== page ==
New research from the European Commission suggests that national regulators around Europe need to rethink how they investigate dominant postal market players for abusive pricing.
The EUR 300,000 study commissioned from Danish consultancy Copenhagen Economics comes as the last wave of EU countries open up their postal markets to full competition this month, having previously restricted certain areas like the letters market to their national postal operator.
With the Commission keen to ensure that open postal markets actually foster competition, the report notes that legal action has proven “important” in preventing abuses of dominant market positions in those markets that have already liberalised.
The report notes that national competition authorities have handled 50 price-related legal cases.
However, in protecting postal markets against offenses like price dumping, where a dominant market player may offer a business customer a below-cost postal rate in order to keep competitors from winning the contract, the Copenhagen Economics report suggests that regulators are not currently investigating price issues in the right way.
The report criticises “top-down” approaches in which regulators rely on financial or accounting information provided by the dominant postal operators themselves, which often do not sufficiently differentiate costs between different postal products to allow authorities to ascertain whether abuses are taking place.
“The top-down methodology relies on the accounting system of the operator, and it can be difficult for authorities to assess the reliability of the cost estimates,” the report states, adding: “The operator accused of abuse of dominance will have an incentive to present information in a way that serves its own interests.”
Sources of pricing information secured from business customers may also be flawed, the report suggests, or not provided at all, since those customers have a financial agenda to keep their favourable arrangement with the accused postal operator in place.
“The fact that exclusionary abuses normally result in low prices for the large mailers creates a “prisoners’ dilemma” situation where business mailers are often reluctant to contribute evidence.”
The report published by the EU Commission last week recommends instead that regulators develop bottom-up approaches to investigating costs in relation to claims of pricing abuses – calculating costs by looking at the “elementary activities” involved, and totting up the various costs incurred during the operation of business mail services in question.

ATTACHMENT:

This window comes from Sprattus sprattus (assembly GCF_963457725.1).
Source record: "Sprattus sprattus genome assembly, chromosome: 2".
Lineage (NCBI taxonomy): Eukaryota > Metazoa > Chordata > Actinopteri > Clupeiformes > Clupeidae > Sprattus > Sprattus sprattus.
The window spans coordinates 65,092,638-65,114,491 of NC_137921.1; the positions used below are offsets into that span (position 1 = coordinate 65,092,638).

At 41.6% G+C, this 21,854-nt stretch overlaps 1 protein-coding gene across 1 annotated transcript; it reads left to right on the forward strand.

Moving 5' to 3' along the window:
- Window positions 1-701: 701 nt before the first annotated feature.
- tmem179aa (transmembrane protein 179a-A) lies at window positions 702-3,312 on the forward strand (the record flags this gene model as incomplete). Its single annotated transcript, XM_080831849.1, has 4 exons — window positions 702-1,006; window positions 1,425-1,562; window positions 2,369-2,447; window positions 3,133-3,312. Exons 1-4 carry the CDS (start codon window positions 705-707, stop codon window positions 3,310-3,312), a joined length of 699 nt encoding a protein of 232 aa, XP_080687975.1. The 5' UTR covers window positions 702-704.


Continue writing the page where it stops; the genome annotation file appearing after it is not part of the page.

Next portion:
Regulators in Denmark and Germany currently work in this manner, the report said.
“The bottom-up approach requires good understanding of the production chain. Therefore the first step is to describe the activities in the production chain. The second step is then to describe how the activities would be different if a product was removed. The third step is then to quantify these changes and estimate costs,” the report explained.
The report from Copenhagen Economics also highlights other regulatory aspects of postal pricing in relation to the operation of liberalised markets – along with the issue of healthy competition, the report also looks into areas like affordability concerns, and how regulators should tackle the need for EU consumers to have access to affordable universal postal services.
The recommendations highlight the need for more pricing flexibility in a market characterised by declining mail volumes, balanced to ensure that postal operators run an efficient operation.
French regulator ARCEP currently allows La Poste to change its prices with respect to volume developments, the report notes.
“In times of rapid volume decline, it is imperative that the regulatory design contains a volume adjuster which allows for higher prices to compensate for higher unit costs due to reduced economies of scale,” stated the report. “If the universal service provider is not allowed to perform such adjustments this might imply a risk that the provision of universal services becomes financially unsustainable.”
The report notes the removal of price caps by UK and Danish postal regulators to free up postal operators to raise prices as they see fit, other than for a protected second class service. This kind of regulatory approach takes in the idea that postal services are now competing against other channels – most particularly the Internet – and if national operators raise their rates too much, they will lose customers to those alternative channels.
Rather than setting price caps for appointed universal service providers across the board, the Copenagen Economics report suggests that a better approach in encouraging competition is to use controls only in markets where a postal operator has a dominant position.
This is the case in Germany, where Deutsche Post is subject to controls where it has significant market power, the report says, but argues that such an approach does allow regulation in key areas.
“Such a regulatory approach would allow NRAs to monitor and regulate prices for services outside the USO scope where concerns arise,” it states.
Source: Post&Parcel/EU Commission